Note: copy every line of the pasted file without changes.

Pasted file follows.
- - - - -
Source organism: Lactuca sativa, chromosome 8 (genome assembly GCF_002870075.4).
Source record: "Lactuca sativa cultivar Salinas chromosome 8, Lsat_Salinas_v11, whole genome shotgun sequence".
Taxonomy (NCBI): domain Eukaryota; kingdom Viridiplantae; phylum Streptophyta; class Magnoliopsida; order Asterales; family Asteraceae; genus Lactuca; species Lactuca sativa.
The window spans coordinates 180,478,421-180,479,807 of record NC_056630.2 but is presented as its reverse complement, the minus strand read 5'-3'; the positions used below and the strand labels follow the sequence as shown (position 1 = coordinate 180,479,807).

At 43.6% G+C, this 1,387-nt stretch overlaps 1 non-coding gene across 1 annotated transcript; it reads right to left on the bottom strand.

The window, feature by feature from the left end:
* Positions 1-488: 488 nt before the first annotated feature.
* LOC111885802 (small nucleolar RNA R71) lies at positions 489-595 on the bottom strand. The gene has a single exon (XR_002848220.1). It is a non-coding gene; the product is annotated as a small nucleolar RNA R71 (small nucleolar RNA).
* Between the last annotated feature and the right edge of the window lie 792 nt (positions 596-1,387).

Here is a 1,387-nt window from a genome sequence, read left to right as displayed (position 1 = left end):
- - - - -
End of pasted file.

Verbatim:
Source organism: Lactuca sativa, chromosome 8 (genome assembly GCF_002870075.4).
Source record: "Lactuca sativa cultivar Salinas chromosome 8, Lsat_Salinas_v11, whole genome shotgun sequence".
Taxonomy (NCBI): domain Eukaryota; kingdom Viridiplantae; phylum Streptophyta; class Magnoliopsida; order Asterales; family Asteraceae; genus Lactuca; species Lactuca sativa.
The window spans coordinates 180,478,421-180,479,807 of record NC_056630.2 but is presented as its reverse complement, the minus strand read 5'-3'; the positions used below and the strand labels follow the sequence as shown (position 1 = coordinate 180,479,807).

At 43.6% G+C, this 1,387-nt stretch overlaps 1 non-coding gene across 1 annotated transcript; it reads right to left on the bottom strand.

The window, feature by feature from the left end:
* Positions 1-488: 488 nt before the first annotated feature.
* LOC111885802 (small nucleolar RNA R71) lies at positions 489-595 on the bottom strand. The gene has a single exon (XR_002848220.1). It is a non-coding gene; the product is annotated as a small nucleolar RNA R71 (small nucleolar RNA).
* Between the last annotated feature and the right edge of the window lie 792 nt (positions 596-1,387).

Here is a 1,387-nt window from a genome sequence, read left to right as displayed (position 1 = left end):